Each Wednesday we will take a look at how one of the NFL’s eight divisions did in the offseason. Today, the AFC East.
Most improved team: Dolphins
Jeff Ireland has done a really nice job of acquiring talent in the offseason. With perhaps the most aggressive offseason approach in the NFL, the Dolphins swung for the fences in free agency and in the draft. They added Mike Wallace, Dannell Ellerbe, Brent Grimes, Lance Louis, Dustin Keller, Tyson Clabo, Brandon Gibson, Philip Wheeler, Dion Jordan, Jamar Taylor and Will Davis, among others. That’s a lot of talent. Of course, the Dolphins lost a lot of talent in Jake Long, Sean Smith, Reggie Bush, Anthony Fasano, Kevin Burnett and Karlos Dansby. But they took more than they lost. And the new players are more in line with the schemes run by Joe Philbin and his second year coaching staff. Now we’ll see if all that talent gels and becomes a great team.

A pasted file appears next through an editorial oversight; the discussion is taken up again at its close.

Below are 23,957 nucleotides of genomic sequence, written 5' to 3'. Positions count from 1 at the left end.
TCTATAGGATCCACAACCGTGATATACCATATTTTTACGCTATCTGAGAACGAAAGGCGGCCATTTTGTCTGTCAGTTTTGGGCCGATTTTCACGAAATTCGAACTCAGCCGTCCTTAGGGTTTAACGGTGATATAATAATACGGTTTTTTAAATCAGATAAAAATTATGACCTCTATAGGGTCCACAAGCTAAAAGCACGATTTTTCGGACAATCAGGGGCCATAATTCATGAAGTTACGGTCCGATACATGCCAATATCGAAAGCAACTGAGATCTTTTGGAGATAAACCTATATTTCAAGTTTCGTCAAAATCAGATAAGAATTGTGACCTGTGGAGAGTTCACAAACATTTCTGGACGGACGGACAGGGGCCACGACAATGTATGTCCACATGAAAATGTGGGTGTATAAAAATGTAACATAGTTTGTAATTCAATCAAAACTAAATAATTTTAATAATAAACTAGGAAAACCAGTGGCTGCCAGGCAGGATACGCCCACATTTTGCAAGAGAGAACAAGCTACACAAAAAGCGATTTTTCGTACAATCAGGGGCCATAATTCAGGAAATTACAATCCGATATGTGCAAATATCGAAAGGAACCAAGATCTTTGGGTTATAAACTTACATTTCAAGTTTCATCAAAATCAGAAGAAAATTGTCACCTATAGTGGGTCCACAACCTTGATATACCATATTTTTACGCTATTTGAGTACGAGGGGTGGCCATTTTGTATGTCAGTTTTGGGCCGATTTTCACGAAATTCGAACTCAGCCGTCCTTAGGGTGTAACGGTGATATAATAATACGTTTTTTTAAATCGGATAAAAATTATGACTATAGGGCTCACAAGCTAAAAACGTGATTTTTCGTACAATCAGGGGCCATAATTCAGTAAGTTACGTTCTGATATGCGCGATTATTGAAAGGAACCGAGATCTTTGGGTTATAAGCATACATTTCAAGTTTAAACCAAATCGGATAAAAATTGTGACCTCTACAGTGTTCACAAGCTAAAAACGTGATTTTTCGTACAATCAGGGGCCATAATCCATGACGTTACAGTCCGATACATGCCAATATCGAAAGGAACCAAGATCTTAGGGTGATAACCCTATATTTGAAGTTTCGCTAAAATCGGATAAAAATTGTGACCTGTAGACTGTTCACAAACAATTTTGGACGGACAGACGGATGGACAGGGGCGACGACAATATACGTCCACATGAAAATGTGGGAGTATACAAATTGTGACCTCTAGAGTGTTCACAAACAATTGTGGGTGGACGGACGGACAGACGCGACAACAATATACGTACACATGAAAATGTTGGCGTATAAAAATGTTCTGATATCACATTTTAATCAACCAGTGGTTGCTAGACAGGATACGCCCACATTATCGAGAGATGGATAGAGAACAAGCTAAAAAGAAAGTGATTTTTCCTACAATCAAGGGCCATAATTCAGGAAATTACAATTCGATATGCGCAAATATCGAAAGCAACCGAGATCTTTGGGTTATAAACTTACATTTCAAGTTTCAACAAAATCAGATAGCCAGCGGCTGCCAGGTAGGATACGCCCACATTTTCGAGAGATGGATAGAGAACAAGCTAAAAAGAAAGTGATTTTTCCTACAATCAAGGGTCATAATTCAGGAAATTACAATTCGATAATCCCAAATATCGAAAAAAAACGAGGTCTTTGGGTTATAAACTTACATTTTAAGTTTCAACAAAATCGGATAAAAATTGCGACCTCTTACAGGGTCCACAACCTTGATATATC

Biggest veteran move: Mike Wallace.
His speed and ability to stretch the field makes him a difference maker for Miami. Even if Wallace doesn’t lead the league in receiving, he should improve all facets of the Dolphins offense. Runner-up best veteran move might by the Dolphins’ signing of Dannell Ellerbe.
Best draft addition: Dee Milliner.
Milliner is NFL ready and should be an effective cover man early in his career. The problem is he will be battling the perception that he is the next Darrelle Revis. Milliner isn’t Revis. But he should line up and play for a long time and be an above average cornerback for the Jets. Dion Jordan was a mighty fine draft addition as well.
Best under the radar move: Adrian Wilson.
The temptation is to say this is Rodney Harrison all over again. It’s really not, but it could be close. Wilson is 33 and in his 11th NFL season. When the Patriots acquired Harrison, he was 30 and in his 10th NFL season. The difference between 30 and 33 can be monumental for a safety. Wilson is not going to move the way Harrison moved when he went to New England. But if he can move at all, you know Bill Belichick is going to find a way to get something valuable out of him. Wilson’s veteran experience should play well in the New England secondary.
Dan Pompei covers pro football for the Chicago Tribune at chicagotribune.com.
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